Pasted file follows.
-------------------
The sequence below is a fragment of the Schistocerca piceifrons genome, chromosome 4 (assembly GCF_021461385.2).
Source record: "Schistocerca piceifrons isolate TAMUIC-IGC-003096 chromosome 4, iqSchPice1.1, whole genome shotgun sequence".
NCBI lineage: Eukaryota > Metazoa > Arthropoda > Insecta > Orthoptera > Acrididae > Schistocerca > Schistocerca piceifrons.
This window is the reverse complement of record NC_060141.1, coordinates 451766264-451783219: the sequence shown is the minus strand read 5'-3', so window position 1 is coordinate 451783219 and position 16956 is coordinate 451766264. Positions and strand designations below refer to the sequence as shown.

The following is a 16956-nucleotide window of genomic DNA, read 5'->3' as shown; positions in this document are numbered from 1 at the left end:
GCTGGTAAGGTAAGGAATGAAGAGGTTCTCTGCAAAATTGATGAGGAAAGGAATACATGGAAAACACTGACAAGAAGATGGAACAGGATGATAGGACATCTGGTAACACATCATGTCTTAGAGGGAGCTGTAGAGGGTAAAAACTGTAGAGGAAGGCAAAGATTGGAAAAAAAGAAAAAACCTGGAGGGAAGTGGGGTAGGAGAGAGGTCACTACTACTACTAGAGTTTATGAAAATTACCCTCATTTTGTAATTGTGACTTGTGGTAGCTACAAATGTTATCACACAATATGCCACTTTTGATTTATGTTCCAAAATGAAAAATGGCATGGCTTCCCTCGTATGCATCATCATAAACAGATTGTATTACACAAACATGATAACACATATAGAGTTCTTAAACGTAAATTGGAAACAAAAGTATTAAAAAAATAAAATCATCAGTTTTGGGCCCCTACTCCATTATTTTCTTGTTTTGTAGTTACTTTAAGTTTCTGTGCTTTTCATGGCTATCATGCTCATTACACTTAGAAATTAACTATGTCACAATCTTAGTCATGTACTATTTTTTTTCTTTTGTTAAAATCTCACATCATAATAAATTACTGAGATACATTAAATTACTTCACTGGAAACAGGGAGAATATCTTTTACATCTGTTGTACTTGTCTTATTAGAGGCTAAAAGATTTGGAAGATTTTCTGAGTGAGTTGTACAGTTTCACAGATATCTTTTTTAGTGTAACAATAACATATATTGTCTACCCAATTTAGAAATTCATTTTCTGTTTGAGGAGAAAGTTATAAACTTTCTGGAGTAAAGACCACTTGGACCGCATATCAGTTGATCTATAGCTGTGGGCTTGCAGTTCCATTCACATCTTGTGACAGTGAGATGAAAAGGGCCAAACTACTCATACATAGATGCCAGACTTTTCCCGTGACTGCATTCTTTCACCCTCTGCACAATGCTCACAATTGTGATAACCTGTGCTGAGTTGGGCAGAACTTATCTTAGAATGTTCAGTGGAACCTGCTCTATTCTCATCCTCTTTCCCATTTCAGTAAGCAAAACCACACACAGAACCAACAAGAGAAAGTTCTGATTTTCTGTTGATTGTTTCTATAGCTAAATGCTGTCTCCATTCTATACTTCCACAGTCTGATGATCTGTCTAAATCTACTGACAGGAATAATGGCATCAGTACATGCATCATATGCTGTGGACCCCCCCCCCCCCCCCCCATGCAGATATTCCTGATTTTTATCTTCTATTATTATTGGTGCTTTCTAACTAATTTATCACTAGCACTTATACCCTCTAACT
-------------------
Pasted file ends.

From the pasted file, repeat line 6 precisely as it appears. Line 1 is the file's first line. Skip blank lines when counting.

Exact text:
GCTGGTAAGGTAAGGAATGAAGAGGTTCTCTGCAAAATTGATGAGGAAAGGAATACATGGAAAACACTGACAAGAAGATGGAACAGGATGATAGGACATCTGGTAACACATCATGTCTTAGAGGGAGCTGTAGAGGGTAAAAACTGTAGAGGAAGGCAAAGATTGGAAAAAAAGAAAAAACCTGGAGGGAAGTGGGGTAGGAGAGAGGTCACTACTACTACTAGAGTTTATGAAAATTACCCTCATTTTGTAATTGTGACTTGTGGTAGCTACAAATGTTATCACACAATATGCCACTTTTGATTTATGTTCCAAAATGAAAAATGGCATGGCTTCCCTCGTATGCATCATCATAAACAGATTGTATTACACAAACATGATAACACATATAGAGTTCTTAAACGTAAATTGGAAACAAAAGTATTAAAAAAATAAAATCATCAGTTTTGGGCCCCTACTCCATTATTTTCTTGTTTTGTAGTTACTTTAAGTTTCTGTGCTTTTCATGGCTATCATGCTCATTACACTTAGAAATTAACTATGTCACAATCTTAGTCATGTACTATTTTTTTTCTTTTGTTAAAATCTCACATCATAATAAATTACTGAGATACATTAAATTACTTCACTGGAAACAGGGAGAATATCTTTTACATCTGTTGTACTTGTCTTATTAGAGGCTAAAAGATTTGGAAGATTTTCTGAGTGAGTTGTACAGTTTCACAGATATCTTTTTTAGTGTAACAATAACATATATTGTCTACCCAATTTAGAAATTCATTTTCTGTTTGAGGAGAAAGTTATAAACTTTCTGGAGTAAAGACCACTTGGACCGCATATCAGTTGATCTATAGCTGTGGGCTTGCAGTTCCATTCACATCTTGTGACAGTGAGATGAAAAGGGCCAAACTACTCATACATAGATGCCAGACTTTTCCCGTGACTGCATTCTTTCACCCTCTGCACAATGCTCACAATTGTGATAACCTGTGCTGAGTTGGGCAGAACTTATCTTAGAATGTTCAGTGGAACCTGCTCTATTCTCATCCTCTTTCCCATTTCAGTAAGCAAAACCACACACAGAACCAACAAGAGAAAGTTCTGATTTTCTGTTGATTGTTTCTATAGCTAAATGCTGTCTCCATTCTATACTTCCACAGTCTGATGATCTGTCTAAATCTACTGACAGGAATAATGGCATCAGTACATGCATCATATGCTGTGGACCCCCCCCCCCCCCCCCCATGCAGATATTCCTGATTTTTATCTTCTATTATTATTGGTGCTTTCTAACTAATTTATCACTAGCACTTATACCCTCTAACT